Overview

    Soil Science : Plant nutrients in the soil, influence of soil properties on nutrient absorption and plant growth, use of organic and inorganic fertilizers.

    Terms: Fall 2014

    Instructors: Joann Karen Whalen (Fall)

    • Fall
    • 3 lectures and one lab
    • Prerequisites: ENVB 210 or permission of instructor
  • SOIL 326 Soils in a Changing Environment (3 credits)

    Offered by: Natural Resource Sciences (Agricultural & Environmental Sciences)

    Overview

    Soil Science : Soil processes responsible for soil formation will be studied and the impact of changes to the physical and chemical environment will be discussed.

    Terms: Fall 2014

    Instructors: Asim Biswas (Fall)

    • Fall
    • 3 lectures and one 3-hour lab
    • Prerequisite: A previous course in soil science, geography, geology or permission of instructor.

Honours Courses

12 credits of Honours Plan A or Plan B:

Honours Plan A

Two 6-credit Honours research courses in the subject area of the student's major, chosen in consultation with the Program Director of the student's major and the professor who has agreed to supervise the research project.

  • FAES 401 Honours Research Project 1 (6 credits)

    Offered by: Agricultural & Env.Sc.-Dean (Agricultural & Environmental Sciences)

    Overview

    Faculty of Agric & Envir Sci : Students will prepare a Literature Review, Progress Report and deliver a Proposal Seminar as well as begin work on the research project. Completion of the project will take place in FAES 402, Honours Research Project 2.

    Terms: Fall 2014

    Instructors: Brian T Driscoll, Roger I Cue, Humberto Monardes (Fall)

    • Prerequisite: Permission of instructor.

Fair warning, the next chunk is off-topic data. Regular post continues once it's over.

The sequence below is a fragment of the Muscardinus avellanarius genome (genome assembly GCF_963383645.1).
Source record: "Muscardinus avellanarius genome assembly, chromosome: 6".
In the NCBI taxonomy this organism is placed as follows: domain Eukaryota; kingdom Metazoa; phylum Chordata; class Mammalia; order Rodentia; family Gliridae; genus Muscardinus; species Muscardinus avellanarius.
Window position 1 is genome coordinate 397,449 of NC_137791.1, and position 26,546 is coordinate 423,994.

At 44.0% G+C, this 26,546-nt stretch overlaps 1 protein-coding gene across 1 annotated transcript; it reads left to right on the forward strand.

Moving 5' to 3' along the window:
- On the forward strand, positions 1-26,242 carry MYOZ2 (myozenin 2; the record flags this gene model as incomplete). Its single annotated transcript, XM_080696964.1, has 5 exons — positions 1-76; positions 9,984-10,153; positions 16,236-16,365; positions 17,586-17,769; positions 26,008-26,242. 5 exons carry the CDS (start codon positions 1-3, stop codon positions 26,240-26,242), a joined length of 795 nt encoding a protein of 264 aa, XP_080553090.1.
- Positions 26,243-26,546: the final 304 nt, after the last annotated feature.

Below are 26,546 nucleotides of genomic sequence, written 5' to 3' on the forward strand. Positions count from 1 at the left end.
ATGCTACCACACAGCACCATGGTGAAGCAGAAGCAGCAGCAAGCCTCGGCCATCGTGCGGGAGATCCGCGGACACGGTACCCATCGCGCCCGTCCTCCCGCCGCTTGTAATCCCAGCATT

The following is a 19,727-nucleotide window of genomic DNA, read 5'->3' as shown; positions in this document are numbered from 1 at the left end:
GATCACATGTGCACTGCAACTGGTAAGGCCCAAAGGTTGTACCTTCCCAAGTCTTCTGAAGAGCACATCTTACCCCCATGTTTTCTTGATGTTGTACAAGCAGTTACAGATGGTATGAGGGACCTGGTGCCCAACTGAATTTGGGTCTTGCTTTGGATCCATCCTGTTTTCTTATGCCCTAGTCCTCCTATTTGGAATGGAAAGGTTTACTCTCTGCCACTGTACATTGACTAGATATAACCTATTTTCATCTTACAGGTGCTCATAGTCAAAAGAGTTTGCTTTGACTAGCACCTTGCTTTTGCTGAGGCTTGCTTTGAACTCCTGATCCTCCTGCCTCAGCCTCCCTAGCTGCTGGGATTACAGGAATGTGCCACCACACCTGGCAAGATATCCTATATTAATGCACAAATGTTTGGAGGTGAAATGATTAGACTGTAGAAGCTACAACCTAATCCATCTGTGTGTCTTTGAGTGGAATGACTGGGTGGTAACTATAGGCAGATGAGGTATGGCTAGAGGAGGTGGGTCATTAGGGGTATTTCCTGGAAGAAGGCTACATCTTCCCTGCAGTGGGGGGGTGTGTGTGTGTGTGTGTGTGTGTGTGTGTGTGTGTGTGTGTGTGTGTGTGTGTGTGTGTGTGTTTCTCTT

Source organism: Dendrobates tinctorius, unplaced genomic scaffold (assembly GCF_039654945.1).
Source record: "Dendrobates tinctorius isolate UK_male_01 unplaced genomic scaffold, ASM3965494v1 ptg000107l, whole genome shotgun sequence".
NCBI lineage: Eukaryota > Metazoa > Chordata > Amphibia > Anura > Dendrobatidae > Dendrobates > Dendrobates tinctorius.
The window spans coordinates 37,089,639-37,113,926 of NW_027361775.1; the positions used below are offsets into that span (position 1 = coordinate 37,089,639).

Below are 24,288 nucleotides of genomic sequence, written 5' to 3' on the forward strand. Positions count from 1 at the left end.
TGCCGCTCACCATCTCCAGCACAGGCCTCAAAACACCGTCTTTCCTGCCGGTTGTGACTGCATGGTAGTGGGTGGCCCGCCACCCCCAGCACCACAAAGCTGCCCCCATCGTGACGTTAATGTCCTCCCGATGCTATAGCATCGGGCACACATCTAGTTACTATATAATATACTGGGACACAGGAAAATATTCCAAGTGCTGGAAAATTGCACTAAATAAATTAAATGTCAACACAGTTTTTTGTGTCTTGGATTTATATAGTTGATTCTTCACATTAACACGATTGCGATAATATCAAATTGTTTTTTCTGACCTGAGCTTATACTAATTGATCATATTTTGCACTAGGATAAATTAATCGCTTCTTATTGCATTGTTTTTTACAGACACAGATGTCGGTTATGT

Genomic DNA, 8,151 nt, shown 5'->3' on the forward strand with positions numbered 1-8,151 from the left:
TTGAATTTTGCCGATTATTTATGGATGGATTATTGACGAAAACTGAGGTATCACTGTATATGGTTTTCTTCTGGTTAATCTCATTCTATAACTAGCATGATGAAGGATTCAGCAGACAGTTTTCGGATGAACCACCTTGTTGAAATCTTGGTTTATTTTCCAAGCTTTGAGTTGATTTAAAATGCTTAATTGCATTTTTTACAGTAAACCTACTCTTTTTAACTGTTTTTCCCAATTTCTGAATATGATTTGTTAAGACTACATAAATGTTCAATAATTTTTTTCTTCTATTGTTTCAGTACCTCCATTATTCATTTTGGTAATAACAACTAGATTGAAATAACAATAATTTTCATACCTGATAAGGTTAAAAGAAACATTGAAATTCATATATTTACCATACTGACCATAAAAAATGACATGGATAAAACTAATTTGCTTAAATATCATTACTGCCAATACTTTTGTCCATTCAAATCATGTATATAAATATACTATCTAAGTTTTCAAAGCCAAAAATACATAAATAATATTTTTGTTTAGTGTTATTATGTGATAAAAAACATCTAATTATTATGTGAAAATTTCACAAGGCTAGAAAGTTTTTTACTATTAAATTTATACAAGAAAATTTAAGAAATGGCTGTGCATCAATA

• Restrictions: This course is intended for senior undergraduate students (U3) in the final year of their Honours program.
  • FAES 402 Honours Research Project 2 (6 credits)

    Offered by: Agricultural & Env.Sc.-Dean (Agricultural & Environmental Sciences)

    Overview

    Faculty of Agric & Envir Sci : Honours Research Project 2 is the completion of the project begun in FAES 401 and requires a Progress Report, a Final Project Report and a Project Presentation.

    Terms: Winter 2015

    Instructors: Brian T Driscoll, Roger I Cue, Humberto Monardes (Winter)

    • Prerequisites: FAES 401 and permission of instructor
    • Restrictions: This course is intended for senior undergraduate students (U3) in the final year of their Honours program.

OR

Honours Plan B

A minimum of two 3-credit Honours courses and 6 credits in 400- or 500-level courses, from the Faculty of Agricultural and Environmental Sciences, selected in consultation with the Program Director of the student's major. The topic of the Honours research project must be on a topic related to their major and selected in consultation with the Program Director of the student's major and the professor who has agreed to supervise the research project.

  • FAES 405 Honours Project 1 (3 credits)

    Offered by: Agricultural & Env.Sc.-Dean (Agricultural & Environmental Sciences)

    Overview

    Faculty of Agric & Envir Sci : Students will prepare a Literature Review, Progress Report and deliver a Proposal Seminar as well as begin work on the research project. Completion of the project will take place in FAES 406, Honours Project 2.

    Terms: Fall 2014, Winter 2015

    Instructors: Roger I Cue, Humberto Monardes, John C Henning (Fall) Roger I Cue, Humberto Monardes, John C Henning (Winter)

    • Prerequisite: Permission of instructor
    • Restrictions: This course is intended for senior undergraduate students (U3) in the final year of their Honours program.
  • FAES 406 Honours Project 2 (3 credits)

    Offered by: Agricultural & Env.Sc.-Dean (Agricultural & Environmental Sciences)

    Overview

    Faculty of Agric & Envir Sci : Honours Project 2 is the completion of the project begun in FAES 405 and requires a Progress Report, a Final Project Report and a Project Presentation.

    Terms: Fall 2014, Winter 2015

    Instructors: Roger I Cue, Humberto Monardes, John C Henning (Fall) Roger I Cue, Humberto Monardes, John C Henning (Winter)

    • Prerequisites: FAES 405 and permission of instructor
    • Restrictions: This course is intended for senior undergraduate students (U3) in the final year of their Honours program.

Specialization (24 credits)

Students must also complete at least one Specialization of 24 credits.

Faculty of Agricultural & Environmental Sciences—2014-2015 (last updated Feb. 18, 2014) (disclaimer)